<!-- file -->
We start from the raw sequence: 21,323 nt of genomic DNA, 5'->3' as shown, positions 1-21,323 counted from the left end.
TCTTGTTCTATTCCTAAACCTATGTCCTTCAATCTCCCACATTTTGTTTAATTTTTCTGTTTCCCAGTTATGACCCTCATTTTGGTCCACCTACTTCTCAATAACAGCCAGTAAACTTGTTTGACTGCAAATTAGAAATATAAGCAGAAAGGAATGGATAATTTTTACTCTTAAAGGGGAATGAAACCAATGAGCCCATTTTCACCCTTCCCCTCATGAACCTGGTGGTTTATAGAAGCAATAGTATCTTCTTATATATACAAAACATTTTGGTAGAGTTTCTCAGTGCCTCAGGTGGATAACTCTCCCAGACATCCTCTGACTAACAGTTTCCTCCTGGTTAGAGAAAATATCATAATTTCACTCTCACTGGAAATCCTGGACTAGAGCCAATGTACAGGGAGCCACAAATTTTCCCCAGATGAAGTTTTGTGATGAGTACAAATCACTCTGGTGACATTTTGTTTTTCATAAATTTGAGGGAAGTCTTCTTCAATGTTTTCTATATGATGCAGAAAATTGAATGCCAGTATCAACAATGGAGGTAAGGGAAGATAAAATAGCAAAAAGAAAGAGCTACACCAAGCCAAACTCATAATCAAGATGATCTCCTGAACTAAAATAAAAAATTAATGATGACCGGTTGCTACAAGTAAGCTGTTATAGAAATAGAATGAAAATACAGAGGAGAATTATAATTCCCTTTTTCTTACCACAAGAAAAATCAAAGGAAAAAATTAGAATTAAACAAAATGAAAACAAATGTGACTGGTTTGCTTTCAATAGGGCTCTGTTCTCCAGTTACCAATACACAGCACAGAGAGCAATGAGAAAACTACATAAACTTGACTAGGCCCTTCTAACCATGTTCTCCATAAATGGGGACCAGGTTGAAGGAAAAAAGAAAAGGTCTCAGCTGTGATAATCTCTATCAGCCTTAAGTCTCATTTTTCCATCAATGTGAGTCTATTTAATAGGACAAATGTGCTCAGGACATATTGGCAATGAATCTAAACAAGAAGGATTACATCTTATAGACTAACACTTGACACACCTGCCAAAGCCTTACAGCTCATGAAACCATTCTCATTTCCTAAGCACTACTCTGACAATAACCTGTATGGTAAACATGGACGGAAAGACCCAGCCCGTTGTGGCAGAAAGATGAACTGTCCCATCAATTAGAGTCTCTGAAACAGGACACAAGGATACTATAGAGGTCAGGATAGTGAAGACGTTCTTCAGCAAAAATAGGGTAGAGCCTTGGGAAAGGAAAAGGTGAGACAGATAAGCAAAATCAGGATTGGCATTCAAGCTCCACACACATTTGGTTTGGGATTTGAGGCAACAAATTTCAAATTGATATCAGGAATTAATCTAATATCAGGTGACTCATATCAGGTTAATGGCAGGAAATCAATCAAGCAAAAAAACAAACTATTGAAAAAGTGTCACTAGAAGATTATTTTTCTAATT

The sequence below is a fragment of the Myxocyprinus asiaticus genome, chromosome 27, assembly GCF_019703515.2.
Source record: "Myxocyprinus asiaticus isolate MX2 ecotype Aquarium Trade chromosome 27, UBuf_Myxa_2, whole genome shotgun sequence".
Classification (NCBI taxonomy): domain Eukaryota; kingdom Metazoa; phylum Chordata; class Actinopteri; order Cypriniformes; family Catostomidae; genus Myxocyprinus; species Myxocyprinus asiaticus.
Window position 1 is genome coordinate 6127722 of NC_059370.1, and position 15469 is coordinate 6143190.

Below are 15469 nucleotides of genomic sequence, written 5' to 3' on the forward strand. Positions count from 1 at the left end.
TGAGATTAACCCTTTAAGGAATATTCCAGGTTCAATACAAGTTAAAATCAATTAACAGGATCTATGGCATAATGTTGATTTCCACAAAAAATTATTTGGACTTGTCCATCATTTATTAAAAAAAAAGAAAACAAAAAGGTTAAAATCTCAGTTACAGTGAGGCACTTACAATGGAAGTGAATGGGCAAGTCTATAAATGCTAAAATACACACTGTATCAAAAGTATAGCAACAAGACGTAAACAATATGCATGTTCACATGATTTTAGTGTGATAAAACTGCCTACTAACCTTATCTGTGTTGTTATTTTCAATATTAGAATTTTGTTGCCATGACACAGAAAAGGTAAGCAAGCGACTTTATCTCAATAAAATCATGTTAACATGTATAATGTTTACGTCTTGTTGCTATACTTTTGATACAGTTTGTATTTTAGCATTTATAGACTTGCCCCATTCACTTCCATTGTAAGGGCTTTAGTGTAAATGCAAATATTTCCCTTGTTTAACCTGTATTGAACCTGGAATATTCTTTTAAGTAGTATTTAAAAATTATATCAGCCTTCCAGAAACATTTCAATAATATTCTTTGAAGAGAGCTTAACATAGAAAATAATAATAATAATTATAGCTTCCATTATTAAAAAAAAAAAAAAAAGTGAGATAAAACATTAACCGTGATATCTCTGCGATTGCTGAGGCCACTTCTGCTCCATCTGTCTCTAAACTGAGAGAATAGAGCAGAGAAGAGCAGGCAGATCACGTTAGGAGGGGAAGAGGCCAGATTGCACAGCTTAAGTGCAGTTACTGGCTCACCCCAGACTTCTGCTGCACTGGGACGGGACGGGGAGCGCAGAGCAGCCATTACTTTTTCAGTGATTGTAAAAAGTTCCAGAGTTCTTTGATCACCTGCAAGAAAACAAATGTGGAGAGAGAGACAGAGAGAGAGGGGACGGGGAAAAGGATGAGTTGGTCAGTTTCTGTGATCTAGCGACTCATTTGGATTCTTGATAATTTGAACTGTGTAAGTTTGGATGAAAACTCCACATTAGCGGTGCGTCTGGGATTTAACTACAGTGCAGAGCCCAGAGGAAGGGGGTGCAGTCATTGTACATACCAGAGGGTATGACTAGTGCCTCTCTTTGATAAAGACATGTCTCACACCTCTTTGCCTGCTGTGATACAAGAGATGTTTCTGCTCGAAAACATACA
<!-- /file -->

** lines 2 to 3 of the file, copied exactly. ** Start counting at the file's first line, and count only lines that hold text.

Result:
TCTTGTTCTATTCCTAAACCTATGTCCTTCAATCTCCCACATTTTGTTTAATTTTTCTGTTTCCCAGTTATGACCCTCATTTTGGTCCACCTACTTCTCAATAACAGCCAGTAAACTTGTTTGACTGCAAATTAGAAATATAAGCAGAAAGGAATGGATAATTTTTACTCTTAAAGGGGAATGAAACCAATGAGCCCATTTTCACCCTTCCCCTCATGAACCTGGTGGTTTATAGAAGCAATAGTATCTTCTTATATATACAAAACATTTTGGTAGAGTTTCTCAGTGCCTCAGGTGGATAACTCTCCCAGACATCCTCTGACTAACAGTTTCCTCCTGGTTAGAGAAAATATCATAATTTCACTCTCACTGGAAATCCTGGACTAGAGCCAATGTACAGGGAGCCACAAATTTTCCCCAGATGAAGTTTTGTGATGAGTACAAATCACTCTGGTGACATTTTGTTTTTCATAAATTTGAGGGAAGTCTTCTTCAATGTTTTCTATATGATGCAGAAAATTGAATGCCAGTATCAACAATGGAGGTAAGGGAAGATAAAATAGCAAAAAGAAAGAGCTACACCAAGCCAAACTCATAATCAAGATGATCTCCTGAACTAAAATAAAAAATTAATGATGACCGGTTGCTACAAGTAAGCTGTTATAGAAATAGAATGAAAATACAGAGGAGAATTATAATTCCCTTTTTCTTACCACAAGAAAAATCAAAGGAAAAAATTAGAATTAAACAAAATGAAAACAAATGTGACTGGTTTGCTTTCAATAGGGCTCTGTTCTCCAGTTACCAATACACAGCACAGAGAGCAATGAGAAAACTACATAAACTTGACTAGGCCCTTCTAACCATGTTCTCCATAAATGGGGACCAGGTTGAAGGAAAAAAGAAAAGGTCTCAGCTGTGATAATCTCTATCAGCCTTAAGTCTCATTTTTCCATCAATGTGAGTCTATTTAATAGGACAAATGTGCTCAGGACATATTGGCAATGAATCTAAACAAGAAGGATTACATCTTATAGACTAACACTTGACACACCTGCCAAAGCCTTACAGCTCATGAAACCATTCTCATTTCCTAAGCACTACTCTGACAATAACCTGTATGGTAAACATGGACGGAAAGACCCAGCCCGTTGTGGCAGAAAGATGAACTGTCCCATCAATTAGAGTCTCTGAAACAGGACACAAGGATACTATAGAGGTCAGGATAGTGAAGACGTTCTTCAGCAAAAATAGGGTAGAGCCTTGGGAAAGGAAAAGGTGAGACAGATAAGCAAAATCAGGATTGGCATTCAAGCTCCACACACATTTGGTTTGGGATTTGAGGCAACAAATTTCAAATTGATATCAGGAATTAATCTAATATCAGGTGACTCATATCAGGTTAATGGCAGGAAATCAATCAAGCAAAAAAACAAACTATTGAAAAAGTGTCACTAGAAGATTATTTTTCTAATT

The sequence below is a fragment of the Myxocyprinus asiaticus genome, chromosome 27, assembly GCF_019703515.2.